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GPhC changes position on sale of COVID-19 rapid antibody tests

GPhC: Contractors selling these tests are expected to carry out risk assessments
GPhC: Contractors selling these tests are expected to carry out risk assessments

The General Pharmaceutical Council (GPhC) is no longer telling pharmacists not to sell rapid antibody tests, it has said in an update.

The regulator sent a letter to contractors in July last year, in which it said it was “not appropriate” for community pharmacies to sell or recommend COVID-19 rapid response antibody tests, based on the public health advice that was issued at the time.

Earlier this month (February 1), Public Health England (PHE) updated its guidance on the sale of COVID-19 tests to state that a point-of-care or near-person test can be used within a healthcare setting such as a hospital, a general practice or a pharmacy.

In a statement published yesterday (February 15), the GPhC said that following the updated PHE guidance, it has also reconsidered its position on the sale of rapid antibody tests for COVID-19 from community pharmacies.  

Consider relevant guidance

While the GPhC is no longer discouraging pharmacies from selling COVID-19 rapid response antibody tests, it expects contractors to “consider the PHE guidance and other relevant guidance if deciding whether it is appropriate to offer this type of test or other types of COVID-19 test”.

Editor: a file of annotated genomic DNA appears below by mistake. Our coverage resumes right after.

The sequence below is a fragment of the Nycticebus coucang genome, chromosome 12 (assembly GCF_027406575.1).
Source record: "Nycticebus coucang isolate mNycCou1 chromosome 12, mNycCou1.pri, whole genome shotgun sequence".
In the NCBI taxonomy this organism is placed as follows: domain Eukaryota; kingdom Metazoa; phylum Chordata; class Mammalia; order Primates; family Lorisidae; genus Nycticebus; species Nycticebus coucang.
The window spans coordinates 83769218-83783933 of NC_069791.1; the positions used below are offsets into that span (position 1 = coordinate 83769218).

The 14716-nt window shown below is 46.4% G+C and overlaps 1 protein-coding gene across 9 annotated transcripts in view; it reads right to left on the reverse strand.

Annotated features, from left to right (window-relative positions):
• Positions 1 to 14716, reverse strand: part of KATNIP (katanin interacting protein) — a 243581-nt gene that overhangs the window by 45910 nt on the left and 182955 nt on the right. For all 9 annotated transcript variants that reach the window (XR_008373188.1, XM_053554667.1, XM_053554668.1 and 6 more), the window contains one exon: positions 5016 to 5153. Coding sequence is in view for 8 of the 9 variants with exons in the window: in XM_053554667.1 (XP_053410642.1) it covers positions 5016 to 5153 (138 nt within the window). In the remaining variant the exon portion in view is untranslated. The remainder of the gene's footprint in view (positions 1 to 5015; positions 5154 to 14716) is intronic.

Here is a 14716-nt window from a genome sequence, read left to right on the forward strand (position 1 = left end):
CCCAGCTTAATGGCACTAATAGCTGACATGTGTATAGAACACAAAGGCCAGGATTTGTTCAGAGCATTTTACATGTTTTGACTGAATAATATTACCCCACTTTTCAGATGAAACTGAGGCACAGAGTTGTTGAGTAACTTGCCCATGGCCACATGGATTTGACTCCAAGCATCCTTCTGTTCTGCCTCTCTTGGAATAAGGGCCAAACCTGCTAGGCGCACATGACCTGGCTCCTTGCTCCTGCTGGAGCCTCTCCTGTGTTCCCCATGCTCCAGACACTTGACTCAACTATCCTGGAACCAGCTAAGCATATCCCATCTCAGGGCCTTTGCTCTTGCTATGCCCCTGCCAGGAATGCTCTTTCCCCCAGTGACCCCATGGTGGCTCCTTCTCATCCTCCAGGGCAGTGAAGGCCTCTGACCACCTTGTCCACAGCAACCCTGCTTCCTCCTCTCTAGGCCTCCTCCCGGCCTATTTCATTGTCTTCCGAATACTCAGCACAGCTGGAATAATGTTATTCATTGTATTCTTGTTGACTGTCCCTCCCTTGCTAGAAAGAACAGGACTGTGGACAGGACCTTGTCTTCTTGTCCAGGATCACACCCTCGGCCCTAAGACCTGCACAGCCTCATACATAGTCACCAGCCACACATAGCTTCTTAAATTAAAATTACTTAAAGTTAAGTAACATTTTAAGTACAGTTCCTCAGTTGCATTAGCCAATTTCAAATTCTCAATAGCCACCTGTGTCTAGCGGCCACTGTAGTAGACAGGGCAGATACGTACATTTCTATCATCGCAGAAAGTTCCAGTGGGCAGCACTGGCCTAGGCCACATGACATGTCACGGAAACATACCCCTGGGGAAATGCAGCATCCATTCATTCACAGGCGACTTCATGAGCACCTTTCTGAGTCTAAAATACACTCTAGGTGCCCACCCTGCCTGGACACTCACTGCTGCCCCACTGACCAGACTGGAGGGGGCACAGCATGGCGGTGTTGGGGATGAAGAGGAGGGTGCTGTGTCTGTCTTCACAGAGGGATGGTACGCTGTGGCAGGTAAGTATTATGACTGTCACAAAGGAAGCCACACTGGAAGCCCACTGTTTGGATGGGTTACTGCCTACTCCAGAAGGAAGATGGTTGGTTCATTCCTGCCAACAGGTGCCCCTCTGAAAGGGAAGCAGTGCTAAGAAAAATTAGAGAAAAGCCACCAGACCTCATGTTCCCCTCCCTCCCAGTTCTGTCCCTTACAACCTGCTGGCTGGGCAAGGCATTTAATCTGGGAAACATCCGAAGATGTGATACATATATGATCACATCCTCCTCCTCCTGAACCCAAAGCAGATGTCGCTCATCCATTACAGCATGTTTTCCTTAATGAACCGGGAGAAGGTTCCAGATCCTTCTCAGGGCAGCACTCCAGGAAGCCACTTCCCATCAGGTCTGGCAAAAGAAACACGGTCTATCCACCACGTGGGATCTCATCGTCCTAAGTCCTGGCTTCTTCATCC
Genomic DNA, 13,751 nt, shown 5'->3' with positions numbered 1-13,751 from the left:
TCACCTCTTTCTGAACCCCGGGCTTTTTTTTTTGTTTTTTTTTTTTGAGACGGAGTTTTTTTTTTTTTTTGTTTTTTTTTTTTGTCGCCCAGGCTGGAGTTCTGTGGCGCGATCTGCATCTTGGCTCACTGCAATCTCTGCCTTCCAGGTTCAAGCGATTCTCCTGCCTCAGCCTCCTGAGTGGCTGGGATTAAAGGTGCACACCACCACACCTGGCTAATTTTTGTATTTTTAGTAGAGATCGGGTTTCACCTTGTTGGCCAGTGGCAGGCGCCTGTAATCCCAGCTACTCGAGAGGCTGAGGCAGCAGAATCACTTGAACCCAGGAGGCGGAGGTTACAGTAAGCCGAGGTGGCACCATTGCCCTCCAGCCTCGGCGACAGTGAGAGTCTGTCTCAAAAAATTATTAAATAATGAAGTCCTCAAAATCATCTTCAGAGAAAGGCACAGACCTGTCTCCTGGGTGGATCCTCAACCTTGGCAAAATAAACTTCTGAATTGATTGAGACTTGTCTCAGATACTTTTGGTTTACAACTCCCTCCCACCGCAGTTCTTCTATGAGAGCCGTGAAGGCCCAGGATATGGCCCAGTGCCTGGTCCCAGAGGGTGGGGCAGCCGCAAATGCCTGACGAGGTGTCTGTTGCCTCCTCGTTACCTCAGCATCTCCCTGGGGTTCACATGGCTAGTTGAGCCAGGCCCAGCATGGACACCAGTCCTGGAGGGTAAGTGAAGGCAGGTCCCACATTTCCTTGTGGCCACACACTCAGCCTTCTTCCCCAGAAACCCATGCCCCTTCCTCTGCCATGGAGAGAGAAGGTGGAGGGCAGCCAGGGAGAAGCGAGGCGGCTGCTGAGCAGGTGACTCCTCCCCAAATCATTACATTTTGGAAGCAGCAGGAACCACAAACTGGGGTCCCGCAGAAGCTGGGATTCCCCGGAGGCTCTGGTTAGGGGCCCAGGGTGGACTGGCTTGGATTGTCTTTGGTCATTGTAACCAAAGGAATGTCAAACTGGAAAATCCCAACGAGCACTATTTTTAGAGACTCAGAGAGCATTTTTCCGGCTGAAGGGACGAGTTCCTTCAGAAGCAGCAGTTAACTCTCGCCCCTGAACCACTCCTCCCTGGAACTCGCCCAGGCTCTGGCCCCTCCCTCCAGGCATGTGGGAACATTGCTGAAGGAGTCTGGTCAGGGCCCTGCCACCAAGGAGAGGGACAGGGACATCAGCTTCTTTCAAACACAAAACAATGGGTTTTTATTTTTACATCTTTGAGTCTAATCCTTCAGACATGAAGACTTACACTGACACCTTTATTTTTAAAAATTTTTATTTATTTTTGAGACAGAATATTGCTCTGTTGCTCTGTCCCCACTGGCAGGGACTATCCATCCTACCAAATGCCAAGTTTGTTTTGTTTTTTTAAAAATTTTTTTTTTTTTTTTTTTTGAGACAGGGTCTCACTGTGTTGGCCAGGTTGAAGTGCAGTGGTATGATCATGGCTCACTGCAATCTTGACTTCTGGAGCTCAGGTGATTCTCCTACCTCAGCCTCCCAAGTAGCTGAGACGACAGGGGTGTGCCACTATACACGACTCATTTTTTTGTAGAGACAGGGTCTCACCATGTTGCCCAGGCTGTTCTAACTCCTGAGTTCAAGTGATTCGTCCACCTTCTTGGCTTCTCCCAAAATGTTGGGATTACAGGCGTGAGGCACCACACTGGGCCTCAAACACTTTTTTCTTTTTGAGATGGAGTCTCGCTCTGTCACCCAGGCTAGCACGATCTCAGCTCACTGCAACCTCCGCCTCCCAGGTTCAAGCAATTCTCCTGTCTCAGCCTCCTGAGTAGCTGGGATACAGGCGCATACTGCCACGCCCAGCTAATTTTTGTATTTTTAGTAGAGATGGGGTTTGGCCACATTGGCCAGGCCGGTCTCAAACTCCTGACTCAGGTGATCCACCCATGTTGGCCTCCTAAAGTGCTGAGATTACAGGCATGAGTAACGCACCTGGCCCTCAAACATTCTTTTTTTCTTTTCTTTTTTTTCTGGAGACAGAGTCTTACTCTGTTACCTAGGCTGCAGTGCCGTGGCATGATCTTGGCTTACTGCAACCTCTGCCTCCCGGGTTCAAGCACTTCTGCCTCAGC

Pharmacists should also check whether they need to be accredited with the United Kingdom Accreditation Service and should carry out a risk assessment considering, among other things, how the results of the tests can be shared with “the wider surveillance network”.

“A clear anomaly”

In October last year, the National Pharmacy Association (NPA) called on PHE to allow community pharmacies to conduct rapid COVID-19 tests in compliance with regulations set out by the Medicines and Healthcare products Regulatory Authority (MHRA).

Commenting on the GPhC’s U-turn on the sale of these tests by pharmacies, NPA CEO Mark Lyonette said yesterday that the NPA is “delighted that the GPhC has joined PHE in updating guidance on COVID-19 testing, following repeated representations by the NPA”.

“Community pharmacies are no longer explicitly prohibited from providing COVID tests, which was a clear anomaly in the initial position.

“We believe our persistence helped bring about this levelling of the playing field in relation to testing, as well as a big dollop of common sense,” he added.

The Association of Independent Multiple Pharmacies CEO Dr Leyla Hannbeck also welcomed the GPhC’s change in position regarding the sale of rapid COVID-19 antibody tests.

“As highly trained and responsible healthcare professionals, pharmacists should be trusted by decision-makers and our regulator to make the same type of professional judgement over COVID-19 tests, [a judgement] we all know they exercise hundreds of times every day in their daily practice,” Dr Hannbeck added.

Superdrug relaunched its at-home COVID-19 antibody testing service in October last year because it said it is confident it complies with guidance issued by the MHRA. The test kits were first launched in May, but the service was paused following an MHRA alert advising providers of laboratory-based COVID-19 antibody testing services using capillary blood collected by a finger prick “temporarily” suspend this service.

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